From Reuters Wire Service Stock Article

Glaxo's GLP-1 diabetes drug beats Byetta in test
Sun Jun 7, 2009 10:15am EDTRelated NewsAmylin CEO sees once-weekly sales surpassing Byetta

Novo diabetes drug tops Byetta in comparison study
Mon, Jun 8 2009

Syncria shows promise in Phase II clinical trial

No sign of thyroid cancer problems in monkey tests

Glaxo embarked on 2-3 years Phase III programme


By Ben Hirschler

LONDON, June 7 (Reuters) - An experimental diabetes drug from GlaxoSmithKline (GSK.L) was more effective than Eli Lilly (LLY.N) and Amylin Pharmaceuticals' (AMLN.O) Byetta in controlling blood sugar, a mid-stage test unveiled on Sunday.

Glaxo's injectable Syncria belongs to the same class of medicines, called GLP-1s, as Byetta and Novo Nordisk's (NOVOb.CO) Victoza, which the Danish drugmaker expects to launch in Europe this summer.

Safety issues have recently clouded prospects for the GLP-1 drug class.

In a 356-patient Phase II clinical study, presented at the annual meeting of the American Diabetes Association, Glaxo's Syncria, given once weekly, reduced HbA1C -- a common measure of blood sugar -- by 0.9 percent compared to 0.5 percent for Byetta, which is injected twice daily.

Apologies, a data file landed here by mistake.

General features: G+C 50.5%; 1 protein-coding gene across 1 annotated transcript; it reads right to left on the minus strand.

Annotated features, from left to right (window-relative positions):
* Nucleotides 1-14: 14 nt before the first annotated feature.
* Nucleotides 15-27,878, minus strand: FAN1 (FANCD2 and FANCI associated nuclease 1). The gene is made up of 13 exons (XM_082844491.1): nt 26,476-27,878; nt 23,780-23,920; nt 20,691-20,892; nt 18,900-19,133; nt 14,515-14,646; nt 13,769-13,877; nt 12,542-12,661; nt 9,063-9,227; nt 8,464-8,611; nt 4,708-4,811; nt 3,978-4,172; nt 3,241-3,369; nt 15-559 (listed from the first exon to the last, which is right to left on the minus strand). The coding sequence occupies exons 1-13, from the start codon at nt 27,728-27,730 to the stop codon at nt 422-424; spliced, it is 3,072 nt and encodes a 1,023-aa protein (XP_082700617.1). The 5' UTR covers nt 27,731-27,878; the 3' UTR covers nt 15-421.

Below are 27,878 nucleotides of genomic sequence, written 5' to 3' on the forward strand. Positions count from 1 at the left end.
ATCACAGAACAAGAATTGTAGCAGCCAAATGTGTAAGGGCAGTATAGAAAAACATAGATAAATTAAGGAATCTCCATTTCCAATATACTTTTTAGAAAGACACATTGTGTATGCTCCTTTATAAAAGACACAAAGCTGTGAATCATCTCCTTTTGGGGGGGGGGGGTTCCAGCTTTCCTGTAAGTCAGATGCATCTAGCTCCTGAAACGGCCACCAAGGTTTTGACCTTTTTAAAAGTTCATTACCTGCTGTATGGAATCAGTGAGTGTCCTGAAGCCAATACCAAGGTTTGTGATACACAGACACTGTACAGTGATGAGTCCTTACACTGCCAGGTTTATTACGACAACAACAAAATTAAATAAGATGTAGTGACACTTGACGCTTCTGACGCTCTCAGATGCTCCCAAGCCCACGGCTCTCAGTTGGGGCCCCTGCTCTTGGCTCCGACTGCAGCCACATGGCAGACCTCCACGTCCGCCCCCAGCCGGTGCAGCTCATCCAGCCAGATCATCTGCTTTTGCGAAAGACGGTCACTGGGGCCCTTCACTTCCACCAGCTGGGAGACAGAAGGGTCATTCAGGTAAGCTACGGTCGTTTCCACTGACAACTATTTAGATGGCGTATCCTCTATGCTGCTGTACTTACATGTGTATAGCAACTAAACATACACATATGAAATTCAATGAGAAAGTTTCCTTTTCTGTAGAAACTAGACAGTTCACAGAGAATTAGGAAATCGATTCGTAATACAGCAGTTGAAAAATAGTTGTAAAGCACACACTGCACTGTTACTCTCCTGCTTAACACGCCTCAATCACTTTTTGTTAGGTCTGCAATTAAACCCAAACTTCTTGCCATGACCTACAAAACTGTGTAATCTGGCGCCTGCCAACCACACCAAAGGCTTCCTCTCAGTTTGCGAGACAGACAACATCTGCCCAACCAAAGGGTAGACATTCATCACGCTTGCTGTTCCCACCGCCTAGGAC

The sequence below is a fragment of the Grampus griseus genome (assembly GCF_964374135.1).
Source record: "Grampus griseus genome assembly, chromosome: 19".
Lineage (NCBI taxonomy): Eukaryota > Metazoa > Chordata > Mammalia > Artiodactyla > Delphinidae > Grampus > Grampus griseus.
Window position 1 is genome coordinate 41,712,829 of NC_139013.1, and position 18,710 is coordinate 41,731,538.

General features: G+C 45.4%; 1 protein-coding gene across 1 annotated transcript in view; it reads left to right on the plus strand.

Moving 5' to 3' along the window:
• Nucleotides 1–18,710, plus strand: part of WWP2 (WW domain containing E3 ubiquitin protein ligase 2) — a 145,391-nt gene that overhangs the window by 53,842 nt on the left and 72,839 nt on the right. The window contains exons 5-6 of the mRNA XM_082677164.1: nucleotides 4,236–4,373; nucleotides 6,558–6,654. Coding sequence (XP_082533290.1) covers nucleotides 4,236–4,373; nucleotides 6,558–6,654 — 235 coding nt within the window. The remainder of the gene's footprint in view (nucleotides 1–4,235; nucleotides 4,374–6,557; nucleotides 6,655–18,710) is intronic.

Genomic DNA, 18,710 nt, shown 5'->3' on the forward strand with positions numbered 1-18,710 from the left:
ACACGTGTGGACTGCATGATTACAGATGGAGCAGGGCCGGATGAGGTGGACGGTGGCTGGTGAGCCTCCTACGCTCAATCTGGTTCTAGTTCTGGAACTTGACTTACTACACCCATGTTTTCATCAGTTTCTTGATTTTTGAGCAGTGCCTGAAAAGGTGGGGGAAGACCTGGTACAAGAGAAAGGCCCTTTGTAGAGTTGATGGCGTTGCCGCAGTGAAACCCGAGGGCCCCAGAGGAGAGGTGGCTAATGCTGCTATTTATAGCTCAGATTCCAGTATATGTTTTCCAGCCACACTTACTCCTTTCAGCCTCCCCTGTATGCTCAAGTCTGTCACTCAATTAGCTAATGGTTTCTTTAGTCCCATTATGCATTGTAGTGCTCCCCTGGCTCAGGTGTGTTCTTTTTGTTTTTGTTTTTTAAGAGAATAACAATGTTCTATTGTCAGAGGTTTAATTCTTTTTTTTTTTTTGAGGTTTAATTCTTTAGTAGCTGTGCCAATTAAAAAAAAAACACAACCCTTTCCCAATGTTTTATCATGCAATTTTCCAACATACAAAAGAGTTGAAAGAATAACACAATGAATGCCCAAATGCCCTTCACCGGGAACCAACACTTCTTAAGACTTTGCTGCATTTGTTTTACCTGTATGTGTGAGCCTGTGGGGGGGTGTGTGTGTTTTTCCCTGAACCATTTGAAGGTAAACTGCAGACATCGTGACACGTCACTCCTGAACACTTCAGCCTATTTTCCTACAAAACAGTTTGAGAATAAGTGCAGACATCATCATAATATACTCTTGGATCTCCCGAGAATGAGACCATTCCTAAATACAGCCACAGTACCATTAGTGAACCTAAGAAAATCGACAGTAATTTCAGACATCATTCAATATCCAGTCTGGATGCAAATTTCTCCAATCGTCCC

Syncria also caused patients to lose 0.9-1.8 kilos in weight, depending on dose. Common side effects included nausea, vomiting and headache.

British-based Glaxo began a final-stage Phase III clinical programme for the new medicine at the beginning of 2009, which is expected to take two to three years to complete.

GLP-1s have been touted as potential multibillion-dollar sellers, given demand for new ways to fight a global epidemic of type two diabetes driven by rising obesity levels.

But recently doubts have grown about the drug class, after Novo's Victoza caused thyroid cancer in rats and there were cases of pancreas inflammation last year with Byetta.

In case of Syncria, Glaxo's vice president of clinical development Murray Stewart said the drug could not be tested on rats for technical reasons but ongoing studies using monkeys had shown no signs of thyroid problems.

He remains optimistic that GLP-1s will emerge as an important new treatment option for difficult-to-treat diabetics, since they are highly effective at controlling blood sugar levels and also help people lose weight.

Some analysts have predicted they will lose out to DPP-4 inhibitors, another novel type of treatment for diabetes.

"I think in four years time people will realise there is probably no risk with pancreatitis and the thyroid issue is more related to animals than it is to humans," Stewart said.

"There is scientific reason to believe these issues will not be real and the benefits of the GLPs compared to the DPP-4s will be demonstrated."